With surveys, you learn what you teach…

Despite a fiendishly frantic term, I’ve been lucky enough in the past few weeks to benefit from my own technology lessons in the classroom. Teachers are both blessed and cursed with the realisation that sooner or later you learn what you teach.

No truer has this been than in a recent series of student and teacher seminars I’ve been involved in focusing on the use of Google Docs to generate online surveys and populate the results in a spreadsheet for analysis. I’d like to briefly mention two applications of this at relative ends of the learning spectrum: first, with my Year 7 Connected Learning class; and, secondly, with the staff at my school.


1. Student Success with Surveys: Ownership in the Real World

As part of a unit I’m teaching on self-esteem, I was keen to see my students become researchers in issues of interest to them, using surveys to find out what their peers thought about what mattered most in their lives at this point. Having formed hypotheses about all kinds of issues related to self-esteem (acne, older sisters, going to church, boyfriends and girlfriends, religion, sport and so on), my kids developed a series of statements to test their own hypothesis, survey others, gather the data and analyse the results. Throughout the whole process of survey design, construction and delivery, we’ve had focused discussions on what makes a good, ethically-grounded survey. As a class, we’ve worked out that anonymity, optionality and clarity in purpose and the use of the data are all  crucial to ensuring that a survey emailed to others is ethical and benefits both the surveyer and the respondents.

Tomorrow, they’ll write a 45 minute “letter to the editor” in which they promote a broader understanding of the issues and make detailed reference to their own survey findings. What makes me feel good about a summative test at this end of the term is that it’s informed by real choice, along with real questions on real problems.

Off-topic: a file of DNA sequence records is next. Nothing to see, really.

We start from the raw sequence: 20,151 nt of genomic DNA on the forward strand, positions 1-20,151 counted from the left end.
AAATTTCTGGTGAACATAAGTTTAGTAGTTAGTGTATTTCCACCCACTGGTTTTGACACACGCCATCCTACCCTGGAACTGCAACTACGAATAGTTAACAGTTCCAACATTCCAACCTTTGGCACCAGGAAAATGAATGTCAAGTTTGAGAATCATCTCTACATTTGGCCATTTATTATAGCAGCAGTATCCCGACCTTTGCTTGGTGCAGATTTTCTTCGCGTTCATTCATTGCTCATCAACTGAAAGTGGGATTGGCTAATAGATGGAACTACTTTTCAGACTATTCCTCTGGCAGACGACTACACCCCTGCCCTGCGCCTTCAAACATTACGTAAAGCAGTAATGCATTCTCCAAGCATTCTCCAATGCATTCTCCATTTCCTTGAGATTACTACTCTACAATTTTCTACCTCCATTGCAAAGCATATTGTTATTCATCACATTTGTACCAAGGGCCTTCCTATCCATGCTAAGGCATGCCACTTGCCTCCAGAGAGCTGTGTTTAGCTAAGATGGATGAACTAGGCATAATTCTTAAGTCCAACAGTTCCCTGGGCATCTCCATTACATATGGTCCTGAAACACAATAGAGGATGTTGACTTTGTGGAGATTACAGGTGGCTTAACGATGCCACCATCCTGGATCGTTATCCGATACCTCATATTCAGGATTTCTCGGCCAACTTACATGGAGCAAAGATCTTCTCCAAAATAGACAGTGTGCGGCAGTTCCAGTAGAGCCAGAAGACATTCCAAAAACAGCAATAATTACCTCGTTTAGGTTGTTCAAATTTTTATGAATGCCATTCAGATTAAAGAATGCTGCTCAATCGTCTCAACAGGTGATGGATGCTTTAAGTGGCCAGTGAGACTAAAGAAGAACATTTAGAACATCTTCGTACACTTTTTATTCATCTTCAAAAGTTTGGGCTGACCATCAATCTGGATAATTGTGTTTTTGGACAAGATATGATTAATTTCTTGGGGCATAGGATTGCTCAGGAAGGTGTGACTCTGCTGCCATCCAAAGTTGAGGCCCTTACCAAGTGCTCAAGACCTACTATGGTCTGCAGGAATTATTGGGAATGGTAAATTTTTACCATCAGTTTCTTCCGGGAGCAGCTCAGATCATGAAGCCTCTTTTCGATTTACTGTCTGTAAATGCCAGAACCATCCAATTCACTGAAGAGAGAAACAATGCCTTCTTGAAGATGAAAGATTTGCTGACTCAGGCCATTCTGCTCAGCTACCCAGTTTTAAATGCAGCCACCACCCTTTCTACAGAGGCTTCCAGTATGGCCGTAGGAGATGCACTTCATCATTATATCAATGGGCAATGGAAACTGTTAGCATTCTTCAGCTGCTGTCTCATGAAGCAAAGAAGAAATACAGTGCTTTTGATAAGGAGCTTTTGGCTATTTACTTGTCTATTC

If you’re interested in seeing/hearing more about how I promote survey design, construction and delivery for students, you might like to check out this video tutorial that I made, covering all the aspects that I’ve mentioned above.


2. Teacher Success with Surveys: Professionalism and Transparency

Over the past week, I’ve been extremely tense about what amounted to a very well-received, engaging and (hopefully) empowering presentation at a staff meeting yesterday afternoon. For many teachers, using surveys to evaluate our practice, the content of our lessons and the strategies we use is daunting in the least. In an age of high accountability, I remain concerned about how any whole-school initiative with course evaluation surveys will respond to issues around:

  • the wording of questions and how they are interpreted by students;
  • the focus of the survey – whether on the individual teacher, department or whole-school;
  • how the data is used and whether or not it is published;
  • the potential for surveyers to consciously or unconsciously connect names with responses and possible implications;
  • the levels of privacy for individual teachers and students; and
  • the overuse of surveys, particularly badly designed ones.

All of this said, I feel that surveys which ask genuine questions and express genuine interest in the opinions of students are extremely empowering, and as one colleague remarked at the meeting, success with surveys is ‘as much about how you “talk through” a survey with the kids as it is about the survey itself.’

Of course, course evaluation is now a tried and true tradition in many universities and perhaps it simply needs to become more a part of the furniture in secondary education for us to properly navigate what can at times be turbulent waters. At least if I’m showing what the technology enables, pointing out the steps, raising concerns where I need to and guiding teachers with advice from one professional to the next, I can say that I’m doing my job to the best of my ability.

Or can I? Maybe I should go and develop a survey to find out! 🙂

If you’re interested in teachers on designing, constructing and delivering course evaluation surveys with Google Docs, check out my teacher video tutorial.




About Michael

Cellist, singer/songwriter, school teacher, nerd, recent scooter enthusiast and failed philosopher.
This entry was posted in Classroom Teaching, Reflections and tagged , , , . Bookmark the permalink.

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